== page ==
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Journal of Education (University of KwaZulu-Natal)

versão On-line ISSN 2520-9868
versão impressa ISSN 0259-479X

Journal of Education  no.86 Durban  2022 



Transforming teacher education: Using community mapping to read the word and world



Deidre GeduldI; Heloise SathorarII

IDepartment of Primary School Education: Foundation Phase, Faculty of Education, Nelson Mandela University, Gqeberha, South Africa.;
IIDepartment of Secondary School Education, Faculty of Education, Nelson Mandela University, Gqeberha, South Africa.;




The development of critical pedagogical approaches in teacher education (TE) in the South African context is imperative given the deepening crisis in the public schooling system in the country. Public discourse and debates amongst scholars suggest that education for critical citizenship and the development of substantive democracy are under threat. In order to advance education in support of substantive democracy, TE requires critical reflection and engagement with teaching practices that promote the development of citizenship for critical engagement and participation in the socioeconomic transformation of South Africa. This paper argues for the development and application of innovative approaches to teacher preparation that challenge the neoliberal attack on public education and the suppression of emancipatory practices amongst teachers. These approaches include a conscientious examination and application of community mapping as a pedagogical instrument that acquaints student teachers with, and deepens their understanding of, the contextual realities of educational experiences in poor and working-class South Africa. Drawing on case studies of community mapping, our paper argues for critical engagement in the teaching academy with the theory and practice of teacher preparation towards transformative work and an exposure to educational praxes that better prepare student teachers for a vocation that embraces the philosophies, methodologies, and ethics of critical pedagogy. The main thesis of this paper is that community mapping is a critical and transformative pedagogical tool that should be integral to teacher preparation in South Africa.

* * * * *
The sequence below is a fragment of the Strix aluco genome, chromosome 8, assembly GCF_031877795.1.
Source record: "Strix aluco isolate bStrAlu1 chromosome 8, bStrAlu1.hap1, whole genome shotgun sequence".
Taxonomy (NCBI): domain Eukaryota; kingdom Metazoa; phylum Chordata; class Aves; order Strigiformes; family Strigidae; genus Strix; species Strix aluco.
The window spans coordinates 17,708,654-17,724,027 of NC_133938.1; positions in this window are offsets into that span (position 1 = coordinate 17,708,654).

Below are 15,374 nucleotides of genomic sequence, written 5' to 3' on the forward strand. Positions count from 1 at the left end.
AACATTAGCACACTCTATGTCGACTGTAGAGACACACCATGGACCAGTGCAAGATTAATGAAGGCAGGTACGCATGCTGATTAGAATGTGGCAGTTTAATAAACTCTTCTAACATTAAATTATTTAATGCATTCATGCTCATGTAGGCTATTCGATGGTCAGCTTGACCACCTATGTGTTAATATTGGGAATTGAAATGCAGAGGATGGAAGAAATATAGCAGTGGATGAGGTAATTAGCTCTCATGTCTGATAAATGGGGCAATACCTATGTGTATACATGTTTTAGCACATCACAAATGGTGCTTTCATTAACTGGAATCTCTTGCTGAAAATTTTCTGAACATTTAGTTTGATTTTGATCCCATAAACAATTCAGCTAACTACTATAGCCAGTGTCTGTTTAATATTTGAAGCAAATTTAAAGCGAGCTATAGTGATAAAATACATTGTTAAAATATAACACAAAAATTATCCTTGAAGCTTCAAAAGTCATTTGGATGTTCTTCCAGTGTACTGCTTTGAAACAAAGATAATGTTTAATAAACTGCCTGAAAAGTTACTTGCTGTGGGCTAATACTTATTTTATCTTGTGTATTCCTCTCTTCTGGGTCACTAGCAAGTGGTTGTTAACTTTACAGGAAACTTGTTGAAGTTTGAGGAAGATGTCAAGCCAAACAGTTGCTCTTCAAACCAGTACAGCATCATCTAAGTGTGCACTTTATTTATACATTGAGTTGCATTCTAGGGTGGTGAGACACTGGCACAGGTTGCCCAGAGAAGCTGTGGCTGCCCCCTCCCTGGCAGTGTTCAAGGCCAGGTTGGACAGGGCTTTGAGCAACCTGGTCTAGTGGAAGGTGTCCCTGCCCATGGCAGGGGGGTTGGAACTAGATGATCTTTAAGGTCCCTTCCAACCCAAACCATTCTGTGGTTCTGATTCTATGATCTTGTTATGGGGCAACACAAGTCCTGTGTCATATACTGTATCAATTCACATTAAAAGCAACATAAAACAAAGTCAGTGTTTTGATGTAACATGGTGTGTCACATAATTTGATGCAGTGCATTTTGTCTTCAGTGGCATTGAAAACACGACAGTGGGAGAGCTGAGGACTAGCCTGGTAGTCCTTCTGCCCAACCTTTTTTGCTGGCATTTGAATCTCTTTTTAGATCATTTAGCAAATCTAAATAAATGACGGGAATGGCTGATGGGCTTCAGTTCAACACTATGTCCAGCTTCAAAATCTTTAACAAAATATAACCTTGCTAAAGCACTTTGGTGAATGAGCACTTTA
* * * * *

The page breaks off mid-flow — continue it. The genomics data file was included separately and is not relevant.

Keywords: community mapping, critical participatory action research, teacher education, critical literacy